3) Polio virus causes a massive decrease in cellular respiration in vitro: http://me-pedia.org/wiki/Poliovirus I am sure many infectious agents do. Chronic infection of muscle tissue with an enterovirus could conceivably be connected to low oxygen consumption in muscle tissue/decreased cellular respiration/PEM (specifically, "muscle fatiguability") that we see in ME patients.

    4) We need brain donations.

    5) Please, please bring as much as possible of this discussion onto MEpedia. These are evergreen but living pages that have the potential to be such an important resource. I have already had a handful of epidemiologists/scientists get in touch with me, intrigued, from this one page alone: http://me-pedia.org/wiki/Epidemic_myalgic_encephalomyelitis I'm reading every article available on every outbreak (including translating some for German and Hebrew) and am going to do same for Enterovirus, Coxsackie B and muscle pages. High-quality literature reviews would make it much easier to articulate what is known (and sometimes forgotten) to a wider audience, lower the barrier to entry/understanding, help get more students and researchers get interested, etc. There is so much out there, but it needs to be packaged, assembled, synthesized, cited.

    Someone said we've forgotten about infectious disease. Absolutely. This exploration I am on was started in part by some reading I was doing about polio eradication. We're far enough away from the pre-vaccine era that we've forgotten so much. I routinely hear people say of virus X "well, but everyone has that and they are fine, that's a really common virus." Polio was extremely common and the vast majority of people infected by polio were also fine. Only 0.5% developed permanent paralysis, but that terrified people, and entire countries mobilized to eradicate it from the globe.

    There are so many really horrible outcomes caused or possibly caused by non-polio enteroviruses (myocarditis, aseptic meningitis, possibly ME + T1D), but we are nonplused, as though infectious disease is well behind us and everything can now be cured by wellness...or magic (whether tech as magic or psych as magic). Anyway...
     
    Last edited: Jul 12, 2018
    alktipping, Barry, andypants and 23 others like this.
  9. Alvin

    Alvin Senior Member (Voting Rights)

    Messages:
    3,303
    Likes Received:
    16,020
    I had read this but completely didn't relate it to this thread till this line (brain dysfunction extraordinaire)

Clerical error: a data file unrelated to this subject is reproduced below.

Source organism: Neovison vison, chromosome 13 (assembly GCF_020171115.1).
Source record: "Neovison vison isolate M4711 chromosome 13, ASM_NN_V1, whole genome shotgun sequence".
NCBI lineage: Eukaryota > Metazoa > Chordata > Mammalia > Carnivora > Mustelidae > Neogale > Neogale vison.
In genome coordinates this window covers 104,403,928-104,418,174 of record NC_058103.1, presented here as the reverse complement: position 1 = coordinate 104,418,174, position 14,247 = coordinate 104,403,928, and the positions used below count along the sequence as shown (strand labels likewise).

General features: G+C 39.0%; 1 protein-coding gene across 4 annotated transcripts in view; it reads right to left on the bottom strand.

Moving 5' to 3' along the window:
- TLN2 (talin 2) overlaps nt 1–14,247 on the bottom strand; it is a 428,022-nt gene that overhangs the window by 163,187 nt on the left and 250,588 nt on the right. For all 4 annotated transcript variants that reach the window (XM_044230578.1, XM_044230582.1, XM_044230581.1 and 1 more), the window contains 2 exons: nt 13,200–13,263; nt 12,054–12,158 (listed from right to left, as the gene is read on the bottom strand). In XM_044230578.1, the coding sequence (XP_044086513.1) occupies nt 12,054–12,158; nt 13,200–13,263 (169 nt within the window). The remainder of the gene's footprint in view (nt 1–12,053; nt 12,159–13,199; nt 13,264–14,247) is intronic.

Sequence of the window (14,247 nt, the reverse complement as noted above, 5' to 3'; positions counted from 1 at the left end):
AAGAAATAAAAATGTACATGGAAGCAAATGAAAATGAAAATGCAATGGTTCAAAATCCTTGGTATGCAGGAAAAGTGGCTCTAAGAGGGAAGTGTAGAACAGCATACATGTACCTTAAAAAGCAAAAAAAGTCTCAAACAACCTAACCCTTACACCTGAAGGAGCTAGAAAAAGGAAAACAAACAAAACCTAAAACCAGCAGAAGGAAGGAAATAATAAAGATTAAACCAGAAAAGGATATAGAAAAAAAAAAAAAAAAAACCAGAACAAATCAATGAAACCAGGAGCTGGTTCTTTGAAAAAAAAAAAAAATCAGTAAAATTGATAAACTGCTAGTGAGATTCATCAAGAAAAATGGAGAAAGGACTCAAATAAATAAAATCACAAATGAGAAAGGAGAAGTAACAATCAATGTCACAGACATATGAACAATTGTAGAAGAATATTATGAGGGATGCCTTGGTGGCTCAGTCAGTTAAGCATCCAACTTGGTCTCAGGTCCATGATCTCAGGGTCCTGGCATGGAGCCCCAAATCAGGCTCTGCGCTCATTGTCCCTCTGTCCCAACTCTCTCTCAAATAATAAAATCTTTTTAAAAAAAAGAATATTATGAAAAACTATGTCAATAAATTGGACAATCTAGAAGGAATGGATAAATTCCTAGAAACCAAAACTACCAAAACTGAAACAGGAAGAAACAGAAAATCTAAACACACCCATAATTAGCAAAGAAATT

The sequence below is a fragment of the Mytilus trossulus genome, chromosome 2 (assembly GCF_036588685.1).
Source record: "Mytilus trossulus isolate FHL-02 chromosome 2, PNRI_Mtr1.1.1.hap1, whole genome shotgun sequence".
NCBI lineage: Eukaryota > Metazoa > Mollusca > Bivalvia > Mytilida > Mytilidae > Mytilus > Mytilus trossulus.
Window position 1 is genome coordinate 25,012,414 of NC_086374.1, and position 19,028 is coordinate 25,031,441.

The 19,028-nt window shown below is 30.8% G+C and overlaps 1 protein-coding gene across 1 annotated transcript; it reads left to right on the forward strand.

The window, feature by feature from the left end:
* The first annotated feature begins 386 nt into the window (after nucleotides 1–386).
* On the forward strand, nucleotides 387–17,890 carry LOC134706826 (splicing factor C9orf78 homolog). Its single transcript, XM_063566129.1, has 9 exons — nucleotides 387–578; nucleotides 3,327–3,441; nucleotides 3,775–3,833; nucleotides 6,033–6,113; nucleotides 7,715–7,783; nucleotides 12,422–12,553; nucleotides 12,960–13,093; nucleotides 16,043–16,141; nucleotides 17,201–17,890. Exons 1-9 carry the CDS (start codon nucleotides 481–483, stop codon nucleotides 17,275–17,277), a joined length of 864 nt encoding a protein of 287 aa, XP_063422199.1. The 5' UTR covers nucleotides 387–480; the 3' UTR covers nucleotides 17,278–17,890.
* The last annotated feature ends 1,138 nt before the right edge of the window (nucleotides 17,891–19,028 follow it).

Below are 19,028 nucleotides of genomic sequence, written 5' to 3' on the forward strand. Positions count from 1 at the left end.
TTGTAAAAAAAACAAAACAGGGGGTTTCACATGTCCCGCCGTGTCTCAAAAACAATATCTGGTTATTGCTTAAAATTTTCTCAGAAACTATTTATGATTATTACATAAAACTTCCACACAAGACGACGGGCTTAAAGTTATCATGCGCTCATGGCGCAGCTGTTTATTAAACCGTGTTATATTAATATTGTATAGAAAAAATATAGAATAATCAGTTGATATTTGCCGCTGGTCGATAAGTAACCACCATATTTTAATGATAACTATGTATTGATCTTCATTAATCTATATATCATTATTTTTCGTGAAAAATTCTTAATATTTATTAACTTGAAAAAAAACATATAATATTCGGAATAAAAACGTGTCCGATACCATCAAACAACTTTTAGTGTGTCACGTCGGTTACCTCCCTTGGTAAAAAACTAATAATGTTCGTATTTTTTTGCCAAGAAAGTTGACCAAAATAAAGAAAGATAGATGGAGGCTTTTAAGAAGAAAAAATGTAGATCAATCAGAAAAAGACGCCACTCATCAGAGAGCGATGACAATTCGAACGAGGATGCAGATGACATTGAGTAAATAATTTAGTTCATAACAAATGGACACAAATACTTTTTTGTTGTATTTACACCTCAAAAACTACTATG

https://www.vox.com/science-and-health/2018/7/4/17530642/polio-vaccine-outbreak-drc-who
     
    Inara and adambeyoncelowe like this.
  10. JenB

    JenB Senior Member (Voting Rights)

    Messages:
    251
    Likes Received:
    2,185
    Let's do the work of summarizing the literature well, then we can reach out to anyone (including new researchers).

    The # of folks who have responded to my tweets with: "Didn't they disprove that?" makes me realize that even within our community, we don't really know what's in our own literature, let alone what sits just adjacent to it. And there is no way every researcher has read everything, especially articles that are essentially outside their field.

    Scientists are not generalists. That is, they tend to use the tools and training they have to study a thing, which is great, but it's frequently a case of looking under the lamp post for your keys because that's where the light is. So if we want people to explore enterovirus infections, we need at least to engage people interested in infectious disease, if not the top people in enteroviral virology. Then they can collaborate with clinicians & researchers already in the field for patients, samples, etc.

    Full disclosure: I am 1:640 for Coxackie B4. At onset had stiff neck & back, low grade fevers, stabbing pain in chest, pain in legs, numbness, etc. It sounds exactly like the early phase described in the epidemic literature, so I'm very interested in this line of inquiry.
     
    Last edited: Jul 12, 2018
    andypants, Hutan, mango and 10 others like this.
  11. Alvin

    Alvin Senior Member (Voting Rights)

    Messages:
    3,303
    Likes Received:
    16,020
    I very much agree, i would love to put together everything we know about ME/CFS, in a way like a textbook (i had tried to get a purple book from the UK to see what it had to offer but had no success). Unfortunately my cognitive dysfunction is very bad these days, and i've had to prioritize my own personal stuff (which i am years behind on, just my budget and bills to be paid is too much right now) so i am useless in helping so even though i have some ideas i have not even been able to converse with the right people with them yet :cry:

    I understand, i have not had any immune testing done at all because i came to this diagnosis from a different direction, from sleep and dementia neurologists because of how my symptoms and side effects presented in the early years plus what doctors at the time thought and sent me to (i have had brain spect, MRIs, dementia testing, cognitive testing, sleep studies and so on).